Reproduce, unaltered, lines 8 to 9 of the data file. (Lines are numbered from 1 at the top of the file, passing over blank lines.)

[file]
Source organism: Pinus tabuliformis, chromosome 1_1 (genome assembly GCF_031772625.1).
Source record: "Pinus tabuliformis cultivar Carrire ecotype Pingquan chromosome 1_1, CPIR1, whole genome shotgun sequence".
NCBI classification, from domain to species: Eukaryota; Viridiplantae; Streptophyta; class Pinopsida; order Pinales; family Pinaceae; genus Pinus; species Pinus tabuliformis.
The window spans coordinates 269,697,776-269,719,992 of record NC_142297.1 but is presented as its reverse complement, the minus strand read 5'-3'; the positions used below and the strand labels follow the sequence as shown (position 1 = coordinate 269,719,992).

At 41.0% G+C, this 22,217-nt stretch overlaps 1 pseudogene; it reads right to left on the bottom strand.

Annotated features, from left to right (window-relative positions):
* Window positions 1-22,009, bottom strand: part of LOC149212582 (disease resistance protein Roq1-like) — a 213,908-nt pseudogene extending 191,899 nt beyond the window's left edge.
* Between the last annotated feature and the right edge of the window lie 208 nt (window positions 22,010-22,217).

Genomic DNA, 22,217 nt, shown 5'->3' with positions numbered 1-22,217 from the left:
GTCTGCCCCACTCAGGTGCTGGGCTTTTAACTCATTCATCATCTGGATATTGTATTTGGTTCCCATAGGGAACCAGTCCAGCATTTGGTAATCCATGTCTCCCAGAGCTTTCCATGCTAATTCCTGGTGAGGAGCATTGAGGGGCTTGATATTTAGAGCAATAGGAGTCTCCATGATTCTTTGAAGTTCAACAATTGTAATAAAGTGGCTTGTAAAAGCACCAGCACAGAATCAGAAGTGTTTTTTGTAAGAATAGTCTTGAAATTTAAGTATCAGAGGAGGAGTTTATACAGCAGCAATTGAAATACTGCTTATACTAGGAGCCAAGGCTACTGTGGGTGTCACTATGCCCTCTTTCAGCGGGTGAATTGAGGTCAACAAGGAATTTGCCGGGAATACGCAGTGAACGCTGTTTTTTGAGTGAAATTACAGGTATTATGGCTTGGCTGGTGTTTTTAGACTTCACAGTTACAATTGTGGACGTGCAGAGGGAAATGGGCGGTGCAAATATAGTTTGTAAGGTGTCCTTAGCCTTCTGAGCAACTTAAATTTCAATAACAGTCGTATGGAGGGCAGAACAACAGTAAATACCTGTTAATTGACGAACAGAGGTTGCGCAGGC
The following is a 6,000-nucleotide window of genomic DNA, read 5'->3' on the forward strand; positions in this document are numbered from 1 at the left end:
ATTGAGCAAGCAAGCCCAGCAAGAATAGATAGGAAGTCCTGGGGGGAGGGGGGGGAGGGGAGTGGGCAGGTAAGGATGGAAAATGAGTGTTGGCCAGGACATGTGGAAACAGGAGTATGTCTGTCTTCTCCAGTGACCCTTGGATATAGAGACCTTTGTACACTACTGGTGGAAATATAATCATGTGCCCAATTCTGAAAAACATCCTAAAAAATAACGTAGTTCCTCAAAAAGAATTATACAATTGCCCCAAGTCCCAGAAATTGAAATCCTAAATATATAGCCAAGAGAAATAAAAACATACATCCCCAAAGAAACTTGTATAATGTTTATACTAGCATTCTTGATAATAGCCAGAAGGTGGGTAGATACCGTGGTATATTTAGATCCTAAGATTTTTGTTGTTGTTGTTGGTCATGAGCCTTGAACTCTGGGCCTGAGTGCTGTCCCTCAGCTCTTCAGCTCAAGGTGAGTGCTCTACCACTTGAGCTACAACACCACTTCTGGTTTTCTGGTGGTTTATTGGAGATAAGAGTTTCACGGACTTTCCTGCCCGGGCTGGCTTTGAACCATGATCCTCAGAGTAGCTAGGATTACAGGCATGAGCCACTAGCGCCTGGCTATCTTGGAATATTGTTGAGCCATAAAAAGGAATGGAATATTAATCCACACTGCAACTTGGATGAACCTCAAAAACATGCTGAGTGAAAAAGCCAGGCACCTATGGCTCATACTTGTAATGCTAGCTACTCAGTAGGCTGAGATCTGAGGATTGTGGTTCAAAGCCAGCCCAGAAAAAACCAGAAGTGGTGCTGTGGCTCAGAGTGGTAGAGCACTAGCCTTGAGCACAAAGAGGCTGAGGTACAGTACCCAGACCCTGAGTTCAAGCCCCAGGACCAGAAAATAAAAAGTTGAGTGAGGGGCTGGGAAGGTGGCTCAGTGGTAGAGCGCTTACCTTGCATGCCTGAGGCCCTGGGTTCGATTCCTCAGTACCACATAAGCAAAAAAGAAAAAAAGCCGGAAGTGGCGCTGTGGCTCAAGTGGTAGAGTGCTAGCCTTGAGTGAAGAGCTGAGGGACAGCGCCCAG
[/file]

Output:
* Between the last annotated feature and the right edge of the window lie 208 nt (window positions 22,010-22,217).

Genomic DNA, 22,217 nt, shown 5'->3' with positions numbered 1-22,217 from the left: